There are plenty of dealers and contractors out there that use the words “maintenance free” way too freely. It’s a complete lie.

Whether it be decking or railing or siding, you have to perform some kind of routine maintenance on them. In many cases, it’s just cleaning.

Typically, the more you pay for a deck or rail product, the better it will perform long term. This means less frequent cleanings and when you finally do go to clean it, it will be require a lot less elbow grease.

The original composites (which are still on the market today) are probably the highest “low maintenance” product you can install while the newer, much more expensive PVC boards are the lowest maintenance option at the moment.

Let’s face it. Birds will poop on anything. They don’t discriminate. So until someone invents a self-cleaning deck board or railing system, you’re going to have to go out there and clean up the poop!

PVC Deck Boards or Capped Composite?

Here’s a very common question I saw on a construction forum I frequent. This was asked by an electrical contractor with no experience with decking, so he’s probably a lot like you.

I am having a deck built in January (Design, deposit, etc is already done). Right now I am slated to have Timbertech XLM Sandridge (color chosen due to some performance issues with the darker colors) decking and White Radiance Rail. From what I have read here, I went with a Timbertech Premier contractor. I just got a call from the deck contractor today about the new Timbertech Earthwood products. He wanted to let me know about it in case I wanted to change from Timbertech XLM Sandridge decking. It sounded like he thought the new Earthwood Evolutions was a better product. He mentioned that it withstood the manufacturer’s tests of scratching, fading, and spills better than all of the other lines. What are your thoughts?

— electronics4lif

As of this writing, there are three major manufacturers producing “mainstream” capped composite deck boards:

  • Fiberon Horizons (Fiberon was the first to market with this technology)
  • Trex Transcends
  • TimberTech Earthwood Evolutions

A capped composite board is a two-part deckboard with a traditional composite (wood flour and plastic mixed together) core and a very thin veneer (usually about 1/16″ thick) of PVC-like material wrapped over the core that is the surface you see when you look at the deck. Manufacturers are using this technology to produce less expensive, better performing deck boards, however their methods are all slightly different. Prior to the capped composite boards coming to market, you were either going to get a true composite board or a 100% PVC board.  Traditionally, composite was less expensive but always has performance issues, while PVC was more expensive, but had some color limitations due to PVC blending technologies. Here’s a video where I explain the different types of synthetic deck boards.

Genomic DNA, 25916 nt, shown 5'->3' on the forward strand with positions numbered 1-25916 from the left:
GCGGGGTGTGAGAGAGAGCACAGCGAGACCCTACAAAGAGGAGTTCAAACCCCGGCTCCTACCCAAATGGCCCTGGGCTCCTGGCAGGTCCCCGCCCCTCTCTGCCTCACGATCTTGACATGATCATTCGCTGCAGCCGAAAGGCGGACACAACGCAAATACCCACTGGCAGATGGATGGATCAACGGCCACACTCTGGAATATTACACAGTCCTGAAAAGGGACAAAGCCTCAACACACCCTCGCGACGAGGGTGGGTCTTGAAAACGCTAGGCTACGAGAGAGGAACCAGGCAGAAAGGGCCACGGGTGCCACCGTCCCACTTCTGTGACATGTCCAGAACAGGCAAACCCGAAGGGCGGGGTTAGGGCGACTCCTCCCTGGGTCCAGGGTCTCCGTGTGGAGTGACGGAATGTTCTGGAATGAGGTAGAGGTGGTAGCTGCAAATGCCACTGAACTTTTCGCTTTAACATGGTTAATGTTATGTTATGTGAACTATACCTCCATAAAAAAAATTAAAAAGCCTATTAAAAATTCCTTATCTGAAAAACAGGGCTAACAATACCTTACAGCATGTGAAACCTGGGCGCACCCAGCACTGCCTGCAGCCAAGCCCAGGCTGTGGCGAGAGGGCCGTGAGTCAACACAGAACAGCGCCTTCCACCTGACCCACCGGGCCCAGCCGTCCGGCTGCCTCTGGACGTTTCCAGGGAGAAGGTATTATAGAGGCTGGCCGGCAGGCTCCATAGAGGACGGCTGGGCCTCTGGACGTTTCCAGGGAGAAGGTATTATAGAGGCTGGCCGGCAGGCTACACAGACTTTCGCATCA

Fiberon was the first company to get capped composite off the ground and into the market with any gusto. Horizons has been proving itself as a solid, reliable board for a few years now and it has been embraced by many top deck contractors I know around the country. Fiberon fully encapsulates or wraps the board with capstock which is important. The less water that gets into the wood particles under the capstock, the better for long term performance. Unfortunately, the cap is compromised when Fiberon cuts the groove into the board. It’s not a deal breaker, but it would be nice to see the capstock seal as much of the board as possible.

Trex saw the success of Fiberon’s Horizon line and introduced Transcends to the marketplace as their capstock product. While Transcends has a very nice deep grain in the cap, there are some things about Transcends that worries me as a deck builder. The cap does not encapsulate the entire board leaving the entire underside exposed to moisture. Also, the cap does not seem to be laminated as well as other manufacturers are doing it. In fact, I have seen boards come right off the truck with the capstock delaminating and peeling off. Trex has been successful marketing Transcends, but as we’ve seen before with Trex’s products, they have had major quality control issues that have spawned serious warranty issues for thousands of homeowners. While I know one or two reputable deck builders that swear by Transcends, I know 20 or more that won’t touch the stuff.